Did you know that long-term, maybe even permanent, relief from OA knee pain is possible? It’s all thanks to a new treatment called Arthrosamid, which is already available at a few specialist clinics, like MSK Doctors (03300010048) in London. It’s easier than you think.
If you've been suffering from knee pain or stiffness caused by arthritis, then you've already heard the worst news: there is no cure.
Well, to be honest, I can't argue with that - there is no cure, but that doesn't mean there is no hope.
Just because there's no cure, doesn't mean there's no relief - and now, finally, that relief can last longer than a few months.
You may already know what I want to talk about, because it's becoming very popular, very quickly, and that shouldn't be a surprise - I'm talking about Arthrosamid.
It's a new treatment that actually works, and keeps working, so that you can keep on living your best life, without worrying too much about your knees.
I know, I know, I'm not a doctor - so if you'd like to get all the details straight from the experts, that's understandable. Here's some information I found that comes directly from Prof. Paul Lee, the founder of MSK Doctors and a leading Arthrosamid expert in the UK, just visit https://mskdoctors.com/treatments/arthrosamid
It explains that Arthrosamid is a new treatment option that has been undergoing clinical testing since the early 2000s, even though it has only recently become available to the public at a few, select private clinics. MSK Doctors in London is one of the first clinics in the UK to receive approval to provide this new treatment - so Prof. Lee is also one of the most experienced at administering it.
You may be thinking, "Wow, this new treatment option looks identical to traditional hyaluronic acid injections," and you would be right, in a few ways.
It uses a similar minimally invasive single injection method, and it works in much the same way, but it offers several benefits you won't get from the traditional treatment.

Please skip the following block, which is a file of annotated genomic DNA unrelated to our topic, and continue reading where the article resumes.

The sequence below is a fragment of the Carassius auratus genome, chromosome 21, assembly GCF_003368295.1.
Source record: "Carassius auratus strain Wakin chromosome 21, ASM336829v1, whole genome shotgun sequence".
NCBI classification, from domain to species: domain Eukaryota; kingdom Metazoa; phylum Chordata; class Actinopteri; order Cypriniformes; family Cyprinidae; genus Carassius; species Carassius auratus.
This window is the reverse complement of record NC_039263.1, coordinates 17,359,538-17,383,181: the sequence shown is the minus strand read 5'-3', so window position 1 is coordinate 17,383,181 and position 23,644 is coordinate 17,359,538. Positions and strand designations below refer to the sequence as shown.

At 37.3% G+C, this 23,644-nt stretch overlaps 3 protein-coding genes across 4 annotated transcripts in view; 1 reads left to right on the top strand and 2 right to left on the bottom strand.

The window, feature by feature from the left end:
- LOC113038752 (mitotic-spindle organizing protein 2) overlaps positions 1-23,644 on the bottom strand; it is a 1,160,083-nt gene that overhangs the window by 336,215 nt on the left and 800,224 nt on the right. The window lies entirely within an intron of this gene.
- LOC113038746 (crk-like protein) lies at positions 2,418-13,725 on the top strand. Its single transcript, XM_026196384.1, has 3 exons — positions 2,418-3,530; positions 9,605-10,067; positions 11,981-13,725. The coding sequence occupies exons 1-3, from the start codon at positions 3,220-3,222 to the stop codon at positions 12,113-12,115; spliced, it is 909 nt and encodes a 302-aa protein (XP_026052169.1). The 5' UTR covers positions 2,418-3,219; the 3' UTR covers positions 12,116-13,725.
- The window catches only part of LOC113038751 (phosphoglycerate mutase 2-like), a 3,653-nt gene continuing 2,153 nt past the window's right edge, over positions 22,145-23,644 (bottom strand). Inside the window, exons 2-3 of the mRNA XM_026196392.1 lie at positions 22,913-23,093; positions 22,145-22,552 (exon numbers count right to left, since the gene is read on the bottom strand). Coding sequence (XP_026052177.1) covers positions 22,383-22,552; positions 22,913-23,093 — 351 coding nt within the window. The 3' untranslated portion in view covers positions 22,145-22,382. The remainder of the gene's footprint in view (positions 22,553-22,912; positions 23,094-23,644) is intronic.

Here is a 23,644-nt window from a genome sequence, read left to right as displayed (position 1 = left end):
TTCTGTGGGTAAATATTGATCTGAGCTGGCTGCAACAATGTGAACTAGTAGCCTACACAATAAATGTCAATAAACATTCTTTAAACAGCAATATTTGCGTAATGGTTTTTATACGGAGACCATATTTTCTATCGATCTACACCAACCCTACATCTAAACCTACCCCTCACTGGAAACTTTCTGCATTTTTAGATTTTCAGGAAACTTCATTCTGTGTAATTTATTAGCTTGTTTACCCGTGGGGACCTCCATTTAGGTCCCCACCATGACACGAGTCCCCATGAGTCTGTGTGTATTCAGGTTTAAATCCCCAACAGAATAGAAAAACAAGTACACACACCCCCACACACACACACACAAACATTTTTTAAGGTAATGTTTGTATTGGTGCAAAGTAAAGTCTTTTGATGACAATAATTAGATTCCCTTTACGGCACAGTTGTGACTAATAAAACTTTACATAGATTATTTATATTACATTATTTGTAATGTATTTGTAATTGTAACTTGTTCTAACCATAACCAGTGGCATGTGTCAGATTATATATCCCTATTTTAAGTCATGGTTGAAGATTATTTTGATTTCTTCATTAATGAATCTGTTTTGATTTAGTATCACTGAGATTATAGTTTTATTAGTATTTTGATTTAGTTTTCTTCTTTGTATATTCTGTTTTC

The primary difference though, is time.
Research suggests that, while hyaluronic acid treatments often last between 6 - 12 months, there is a potential for Arthrosamid to provide pain relief for several years. This is because, unlike traditional injections, Arthrosamid uses a non-biodegradable hydrogel, which does not break down easily inside the body.
This extended lifespan for the hydrogel allows it to provide a lubricating cushion inside the knee joint that has the potential to become permanently integrated, though research is still ongoing to find how long the benefits may potentially last.
Here's the thing though, while it is a "new wonder drug," that doesn't mean it's going to fix everything magically. It's going to help, a lot, but you'll still need to take a few other steps as well - and that's why it's always best to get a personalized plan from an expert.
You'll find that even though Arthrosamid can help to alleviate the symptoms of arthritis, the best specialists suggest that this is only part of a full treatment plan, which should also include regular targeted exercise, and possibly other medications.
I recommend the MSK Doctors team personally because they work closely with you, your physiotherapist, and any other specialists to design unique and effective treatment plans based on your personal needs and lifestyles.
Instead of a "one-size-fits-all" plan, which usually fits "no-one-very-well-at-all," they'll set you up with a highly personalised plan that will fit in with your daily activities, so it will be easy to keep up with your routine.
I'm not a doctor though, just someone who's really excited about a possible long-term treatment for OA knee pain.
If you think Arthrosamid might be right for you, you know what to do.
Schedule an appointment with an approved specialist, like Prof. Paul Lee at MSK Doctors, and ask if it will help you to get the pain-free life you deserve.
You don't even need a referral from your GP, and there's no waiting list - just visit https://mskdoctors.com/doctors/paul-lee/articles/how-msk-doctors-can-help-deal-with-osteoarthritis